South Sudan declares independence
Updated: 2011-07-10 14:44
South Sudan's President Salva Kiir (L) and Sudan's President Omar Hassan al-Bashir attend the Independence Day ceremony in South Sudan's capital Juba July 9, 2011. [Photo/Agencies]
JUBA - The Republic of South Sudan declared independence Saturday, waiting to be recognized as the 193rd member of the United Nations and hoping to keep peace with the north after decades of war.
Speaker of South Sudan Legislative Assembly James Wani Igga read the Proclamation of the Independence of South Sudan, sparking wild cheers of hundreds of thousands of people who gathered at the Mausoleum of John Garang, the late leader of the ruling Sudan People's Liberation Movement.
Based on the will of the people of South Sudan, and as confirmed by the outcome of the referendum of self-determination, we "hereby declare South Sudan to be an independent and sovereign nation," Igga said.
The new state would be a multi-ethnic and multi-confessional character, and it is committed to establishing friendly relations with all countries "including the Republic of Sudan", Igga said.
The ecstatic crowd drummed and danced. Many burst into tears when the national flag of South Sudan was hoisted. Slogans of "South Sudan Oyee" and "Freedom Oyee" were shouted repeatedly by hundreds of thousands of people.
Salva Kiir Mayardit took the oath of office as President of the new republic after he signed the Transitional Constitution of South Sudan.
Sudanese President Omar al-Bashir stood beside Kiir to watch the military parade led by the Sudan People's Liberation Army, who had fought decades of war with the Sudanese government troops.
"Finally we are independent. Millions of lives have not been lost in vain," SPLA Chief of Staff General James Hoth Mai told Xinhua. "We want to keep peace with the north and we are confident to guard our people."
"There is no battle in the border areas today although the situation in the contested Abyei region is still tense," he said.
"As a newly founded nation, we want to communicate with all the members of the international community," he said, "We have oil, fertile land and brave people, but we have no skills or infrastructure. We need the world to help us develop from almost zero."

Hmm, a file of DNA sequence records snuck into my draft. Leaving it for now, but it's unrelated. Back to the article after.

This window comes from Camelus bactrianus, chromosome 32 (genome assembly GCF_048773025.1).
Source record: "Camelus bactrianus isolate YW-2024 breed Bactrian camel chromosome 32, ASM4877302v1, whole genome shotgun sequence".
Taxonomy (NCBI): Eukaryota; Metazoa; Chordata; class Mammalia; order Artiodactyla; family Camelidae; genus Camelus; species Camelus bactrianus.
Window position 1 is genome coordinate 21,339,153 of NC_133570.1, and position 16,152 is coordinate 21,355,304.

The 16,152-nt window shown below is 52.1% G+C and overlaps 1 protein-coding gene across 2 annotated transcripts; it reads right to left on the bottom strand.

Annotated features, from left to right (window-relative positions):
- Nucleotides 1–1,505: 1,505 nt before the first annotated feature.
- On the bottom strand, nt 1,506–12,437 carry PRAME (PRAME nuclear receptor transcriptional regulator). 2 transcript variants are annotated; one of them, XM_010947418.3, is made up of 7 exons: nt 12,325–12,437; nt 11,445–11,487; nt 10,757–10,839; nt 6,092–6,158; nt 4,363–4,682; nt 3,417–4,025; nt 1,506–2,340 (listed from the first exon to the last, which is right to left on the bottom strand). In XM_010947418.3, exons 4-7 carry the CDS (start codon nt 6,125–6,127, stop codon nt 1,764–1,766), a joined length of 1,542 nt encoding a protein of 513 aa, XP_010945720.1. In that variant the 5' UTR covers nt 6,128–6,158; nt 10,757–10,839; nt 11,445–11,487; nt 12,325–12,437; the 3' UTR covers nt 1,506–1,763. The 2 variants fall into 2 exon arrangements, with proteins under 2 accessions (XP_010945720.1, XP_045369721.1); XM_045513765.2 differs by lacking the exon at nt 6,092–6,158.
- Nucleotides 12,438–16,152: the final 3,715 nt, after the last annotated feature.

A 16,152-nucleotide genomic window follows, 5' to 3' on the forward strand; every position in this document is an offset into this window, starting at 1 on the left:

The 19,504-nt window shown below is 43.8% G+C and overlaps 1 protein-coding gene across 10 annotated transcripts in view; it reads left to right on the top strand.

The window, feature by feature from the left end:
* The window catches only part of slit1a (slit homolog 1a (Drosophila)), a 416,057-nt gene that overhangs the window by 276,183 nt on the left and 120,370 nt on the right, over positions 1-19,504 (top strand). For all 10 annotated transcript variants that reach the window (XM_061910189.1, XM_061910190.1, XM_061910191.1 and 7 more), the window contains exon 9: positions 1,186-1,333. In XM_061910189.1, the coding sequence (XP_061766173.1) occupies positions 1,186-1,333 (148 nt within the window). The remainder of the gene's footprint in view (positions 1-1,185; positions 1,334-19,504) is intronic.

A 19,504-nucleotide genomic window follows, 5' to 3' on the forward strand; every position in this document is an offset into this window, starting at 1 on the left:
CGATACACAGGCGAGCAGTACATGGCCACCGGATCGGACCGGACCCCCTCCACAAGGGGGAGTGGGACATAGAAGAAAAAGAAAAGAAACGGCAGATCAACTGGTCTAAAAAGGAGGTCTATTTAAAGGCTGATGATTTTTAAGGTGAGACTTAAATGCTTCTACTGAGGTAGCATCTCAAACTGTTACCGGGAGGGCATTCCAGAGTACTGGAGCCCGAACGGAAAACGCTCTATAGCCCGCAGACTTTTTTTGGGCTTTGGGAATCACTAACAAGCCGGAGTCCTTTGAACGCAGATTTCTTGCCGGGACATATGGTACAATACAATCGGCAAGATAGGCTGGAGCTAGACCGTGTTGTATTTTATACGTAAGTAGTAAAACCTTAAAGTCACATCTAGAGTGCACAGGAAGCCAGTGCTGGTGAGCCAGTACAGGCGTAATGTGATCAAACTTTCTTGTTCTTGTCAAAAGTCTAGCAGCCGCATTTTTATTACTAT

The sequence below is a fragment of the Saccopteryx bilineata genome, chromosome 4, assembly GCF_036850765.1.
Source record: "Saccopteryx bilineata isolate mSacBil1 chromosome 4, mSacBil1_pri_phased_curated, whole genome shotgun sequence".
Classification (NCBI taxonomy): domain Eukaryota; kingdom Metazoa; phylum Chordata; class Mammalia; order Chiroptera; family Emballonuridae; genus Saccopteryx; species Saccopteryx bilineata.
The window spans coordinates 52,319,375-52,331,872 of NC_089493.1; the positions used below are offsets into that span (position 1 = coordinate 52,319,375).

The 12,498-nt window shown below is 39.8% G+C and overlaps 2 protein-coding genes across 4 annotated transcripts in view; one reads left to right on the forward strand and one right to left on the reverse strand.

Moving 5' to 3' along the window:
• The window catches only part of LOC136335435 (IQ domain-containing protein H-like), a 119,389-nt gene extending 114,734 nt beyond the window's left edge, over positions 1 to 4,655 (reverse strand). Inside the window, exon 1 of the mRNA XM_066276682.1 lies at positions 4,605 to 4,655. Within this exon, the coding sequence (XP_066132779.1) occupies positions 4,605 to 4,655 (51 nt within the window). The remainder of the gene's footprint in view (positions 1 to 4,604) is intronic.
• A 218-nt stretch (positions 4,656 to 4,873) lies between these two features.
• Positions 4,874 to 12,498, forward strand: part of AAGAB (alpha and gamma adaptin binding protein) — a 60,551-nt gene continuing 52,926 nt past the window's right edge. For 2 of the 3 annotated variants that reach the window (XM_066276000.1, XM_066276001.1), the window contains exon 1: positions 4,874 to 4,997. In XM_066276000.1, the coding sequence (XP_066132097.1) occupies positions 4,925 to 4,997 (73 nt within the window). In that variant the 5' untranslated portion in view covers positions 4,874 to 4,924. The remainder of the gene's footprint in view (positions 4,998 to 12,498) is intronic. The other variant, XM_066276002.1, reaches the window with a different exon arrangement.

Senior officials including United Nations Secretary General Ban Ki-Moon and representatives from the Arab League, African Union and European Union spoke at the ceremony.
Ban commended in his speech Kiir and Bashir for the "difficult decisions and compromises," but said that Sudan and South Sudan have not yet resolved all of their political issues and the Comprehensive Peace Agreement signed by the two sides in 2005 have not be completed. The status of the contentious border region of Abyei remains unsettled.
"Let their differences be resolved around the negotiating table, " Ban said.
Jiang Weixin, a special envoy of Chinese President Hu Jintao, noted at the ceremony that the birth of South Sudan is the achievement of peaceful process that ended the longest civil war in Africa and successful referendum where Southern people choose independence.
"There are still on-going negotiations on some unsettled issues between South Sudan and Sudan. We believe that the two sides would put peace first and solve the issues through negotiations and consultations based on mutual understanding," he said. "We sincerely hope South Sudan and Sudan would be good neighbors, partners and brothers forever."
Bashir, who saw Sudan's status as Africa's largest country to become history, said Khartoum recognized South Sudan, asserting " the will of the people of the south must be respected."
Bashir pointedly called on marking the independence ceremony for building positive and distinguishing relations and ties binding Sudan and South Sudan. He also praised mediatory efforts have been exerting by African countries and the international community.
Bashir called U.S. President Barack Obama, who said the US formally recognized the new state, to lift sanctions imposed on Sudan.
Public celebrations still continued across Juba as jubilant crowds played music as of Saturday night.
The two rivals north and south had battled two civil wars over more than half a century. The later one, from 1983 to 2005, was the longest civil war in Africa, killing and injuring millions of people. Still more people were forced to fled to other countries.
During the referendum to decide the fate of unity or division of Sudan in January this year, nearly 99 percent of the voters approve the secession of the south from Sudan. The result was recognized by the Sudanese government and the international community, paving the way for the south's independence on July 9.
Despite the public jubilance on the independence day, South Sudan is facing serious challenges on its way of development.
With almost the same size as France, South Sudan has only 100 km of paved roads. The newest country is oil-rich but has no refinery or process industry. Among the total population of 8 million, about 80 percent even do not have access to toilet facility, and nearly a half has access to improved sources of drinking water, according to UN figures.
The human resources are poor as only 70 percent of the population is illiterate. More than 80 percent of women cannot read or write. Few people have skills related to its backbone oil industry.
"We are far behind, we must now commit all our energies to socio-economic development of our country," said Kiir in his speech. "Let us celebrate now but the work of nation building must begin immediately."
He said South Sudan will embrace public-private-partnership in rebuilding the country. The government will prioritize public interest and anyone seeking personal interests will not have a place in it, he said, adding that transparency and accountability will be pivotal.
"South Sudan will not be a failed state," he said.